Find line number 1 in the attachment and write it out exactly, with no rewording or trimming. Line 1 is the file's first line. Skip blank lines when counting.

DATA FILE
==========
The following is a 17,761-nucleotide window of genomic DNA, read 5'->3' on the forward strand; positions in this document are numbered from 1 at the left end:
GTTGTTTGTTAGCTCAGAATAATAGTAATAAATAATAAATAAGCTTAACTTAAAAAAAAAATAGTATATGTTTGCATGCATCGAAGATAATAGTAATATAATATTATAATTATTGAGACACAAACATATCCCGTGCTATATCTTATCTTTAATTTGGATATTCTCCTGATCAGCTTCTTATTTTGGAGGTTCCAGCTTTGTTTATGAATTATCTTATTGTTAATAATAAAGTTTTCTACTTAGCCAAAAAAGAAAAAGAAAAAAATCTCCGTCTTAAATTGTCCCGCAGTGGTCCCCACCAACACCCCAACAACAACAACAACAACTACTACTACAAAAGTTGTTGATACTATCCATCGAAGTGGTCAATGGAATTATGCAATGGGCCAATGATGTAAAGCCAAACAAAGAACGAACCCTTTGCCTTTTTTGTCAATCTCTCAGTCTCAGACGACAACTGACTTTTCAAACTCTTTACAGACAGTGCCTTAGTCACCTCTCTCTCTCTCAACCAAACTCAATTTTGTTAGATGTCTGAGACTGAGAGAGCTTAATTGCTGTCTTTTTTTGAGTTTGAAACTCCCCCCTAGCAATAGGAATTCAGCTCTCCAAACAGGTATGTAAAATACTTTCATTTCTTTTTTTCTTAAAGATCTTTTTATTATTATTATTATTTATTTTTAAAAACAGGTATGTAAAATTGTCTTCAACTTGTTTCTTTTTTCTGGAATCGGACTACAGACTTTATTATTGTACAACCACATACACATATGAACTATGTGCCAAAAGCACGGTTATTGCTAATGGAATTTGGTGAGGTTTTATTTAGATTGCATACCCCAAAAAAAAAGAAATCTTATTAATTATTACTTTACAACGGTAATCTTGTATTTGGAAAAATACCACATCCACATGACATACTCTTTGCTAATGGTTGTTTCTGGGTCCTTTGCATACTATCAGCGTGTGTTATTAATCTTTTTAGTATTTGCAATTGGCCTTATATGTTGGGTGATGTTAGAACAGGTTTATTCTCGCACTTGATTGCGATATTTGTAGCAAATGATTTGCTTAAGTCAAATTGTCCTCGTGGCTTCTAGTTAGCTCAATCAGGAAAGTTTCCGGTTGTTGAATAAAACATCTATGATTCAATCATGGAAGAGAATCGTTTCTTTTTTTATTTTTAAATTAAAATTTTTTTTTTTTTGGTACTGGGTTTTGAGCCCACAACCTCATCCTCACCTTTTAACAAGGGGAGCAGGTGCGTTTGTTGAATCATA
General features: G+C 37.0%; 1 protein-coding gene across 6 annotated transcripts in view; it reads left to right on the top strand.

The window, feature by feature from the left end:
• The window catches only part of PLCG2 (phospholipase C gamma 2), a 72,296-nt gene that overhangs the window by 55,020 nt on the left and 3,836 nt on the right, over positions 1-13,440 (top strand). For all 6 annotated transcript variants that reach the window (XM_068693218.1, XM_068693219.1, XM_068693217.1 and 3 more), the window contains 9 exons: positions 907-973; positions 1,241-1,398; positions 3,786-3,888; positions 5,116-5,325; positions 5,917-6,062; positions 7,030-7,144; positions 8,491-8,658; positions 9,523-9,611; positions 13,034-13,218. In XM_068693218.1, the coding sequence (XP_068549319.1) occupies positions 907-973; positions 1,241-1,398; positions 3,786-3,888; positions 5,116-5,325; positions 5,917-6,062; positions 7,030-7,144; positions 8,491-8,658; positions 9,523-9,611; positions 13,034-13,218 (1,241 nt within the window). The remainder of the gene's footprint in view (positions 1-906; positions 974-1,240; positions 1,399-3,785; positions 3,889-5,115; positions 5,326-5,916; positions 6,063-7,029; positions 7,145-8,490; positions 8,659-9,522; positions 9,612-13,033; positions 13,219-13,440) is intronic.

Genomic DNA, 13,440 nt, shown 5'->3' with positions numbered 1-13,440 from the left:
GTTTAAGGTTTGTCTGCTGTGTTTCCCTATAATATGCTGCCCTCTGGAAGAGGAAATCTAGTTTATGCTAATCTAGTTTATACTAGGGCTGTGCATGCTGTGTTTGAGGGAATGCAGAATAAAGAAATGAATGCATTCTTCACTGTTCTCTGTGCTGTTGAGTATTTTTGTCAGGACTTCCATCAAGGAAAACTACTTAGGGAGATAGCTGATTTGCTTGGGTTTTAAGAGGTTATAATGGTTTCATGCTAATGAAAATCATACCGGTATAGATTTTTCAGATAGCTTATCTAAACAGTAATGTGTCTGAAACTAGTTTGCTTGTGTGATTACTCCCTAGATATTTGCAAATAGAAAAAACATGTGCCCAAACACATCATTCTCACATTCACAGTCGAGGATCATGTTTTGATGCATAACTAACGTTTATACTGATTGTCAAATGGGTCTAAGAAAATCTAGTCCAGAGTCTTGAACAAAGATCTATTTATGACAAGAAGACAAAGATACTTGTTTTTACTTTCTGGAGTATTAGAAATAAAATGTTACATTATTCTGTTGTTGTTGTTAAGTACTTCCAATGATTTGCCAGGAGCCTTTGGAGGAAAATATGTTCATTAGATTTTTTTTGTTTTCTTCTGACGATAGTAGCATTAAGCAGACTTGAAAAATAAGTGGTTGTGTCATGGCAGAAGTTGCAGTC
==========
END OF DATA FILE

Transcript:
The following is a 17,761-nucleotide window of genomic DNA, read 5'->3' on the forward strand; positions in this document are numbered from 1 at the left end: